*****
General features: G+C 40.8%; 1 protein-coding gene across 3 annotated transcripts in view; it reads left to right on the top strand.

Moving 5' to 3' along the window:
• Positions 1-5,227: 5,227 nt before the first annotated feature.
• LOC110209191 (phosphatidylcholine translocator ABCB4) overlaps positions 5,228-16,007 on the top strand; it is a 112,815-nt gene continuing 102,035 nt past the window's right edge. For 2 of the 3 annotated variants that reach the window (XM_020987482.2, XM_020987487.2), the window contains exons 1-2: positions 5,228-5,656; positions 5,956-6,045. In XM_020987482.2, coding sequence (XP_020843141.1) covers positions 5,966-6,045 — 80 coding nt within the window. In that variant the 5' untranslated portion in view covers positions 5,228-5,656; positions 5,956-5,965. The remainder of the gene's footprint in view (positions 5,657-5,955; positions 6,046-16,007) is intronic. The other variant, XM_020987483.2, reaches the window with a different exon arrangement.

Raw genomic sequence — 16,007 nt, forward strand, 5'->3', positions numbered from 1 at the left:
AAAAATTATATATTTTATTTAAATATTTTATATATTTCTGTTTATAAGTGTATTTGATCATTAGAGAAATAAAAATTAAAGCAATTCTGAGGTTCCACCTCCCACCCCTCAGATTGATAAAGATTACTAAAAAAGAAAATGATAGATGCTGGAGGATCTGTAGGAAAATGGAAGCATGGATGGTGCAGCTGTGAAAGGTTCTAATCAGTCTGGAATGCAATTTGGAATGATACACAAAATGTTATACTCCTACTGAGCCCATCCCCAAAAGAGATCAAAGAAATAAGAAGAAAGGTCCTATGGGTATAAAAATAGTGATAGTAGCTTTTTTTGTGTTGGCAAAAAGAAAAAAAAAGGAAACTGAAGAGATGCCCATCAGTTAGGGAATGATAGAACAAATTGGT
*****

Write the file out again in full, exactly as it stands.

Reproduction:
General features: G+C 40.8%; 1 protein-coding gene across 3 annotated transcripts in view; it reads left to right on the top strand.

Moving 5' to 3' along the window:
• Positions 1-5,227: 5,227 nt before the first annotated feature.
• LOC110209191 (phosphatidylcholine translocator ABCB4) overlaps positions 5,228-16,007 on the top strand; it is a 112,815-nt gene continuing 102,035 nt past the window's right edge. For 2 of the 3 annotated variants that reach the window (XM_020987482.2, XM_020987487.2), the window contains exons 1-2: positions 5,228-5,656; positions 5,956-6,045. In XM_020987482.2, coding sequence (XP_020843141.1) covers positions 5,966-6,045 — 80 coding nt within the window. In that variant the 5' untranslated portion in view covers positions 5,228-5,656; positions 5,956-5,965. The remainder of the gene's footprint in view (positions 5,657-5,955; positions 6,046-16,007) is intronic. The other variant, XM_020987483.2, reaches the window with a different exon arrangement.

Raw genomic sequence — 16,007 nt, forward strand, 5'->3', positions numbered from 1 at the left:
AAAAATTATATATTTTATTTAAATATTTTATATATTTCTGTTTATAAGTGTATTTGATCATTAGAGAAATAAAAATTAAAGCAATTCTGAGGTTCCACCTCCCACCCCTCAGATTGATAAAGATTACTAAAAAAGAAAATGATAGATGCTGGAGGATCTGTAGGAAAATGGAAGCATGGATGGTGCAGCTGTGAAAGGTTCTAATCAGTCTGGAATGCAATTTGGAATGATACACAAAATGTTATACTCCTACTGAGCCCATCCCCAAAAGAGATCAAAGAAATAAGAAGAAAGGTCCTATGGGTATAAAAATAGTGATAGTAGCTTTTTTTGTGTTGGCAAAAAGAAAAAAAAAGGAAACTGAAGAGATGCCCATCAGTTAGGGAATGATAGAACAAATTGGT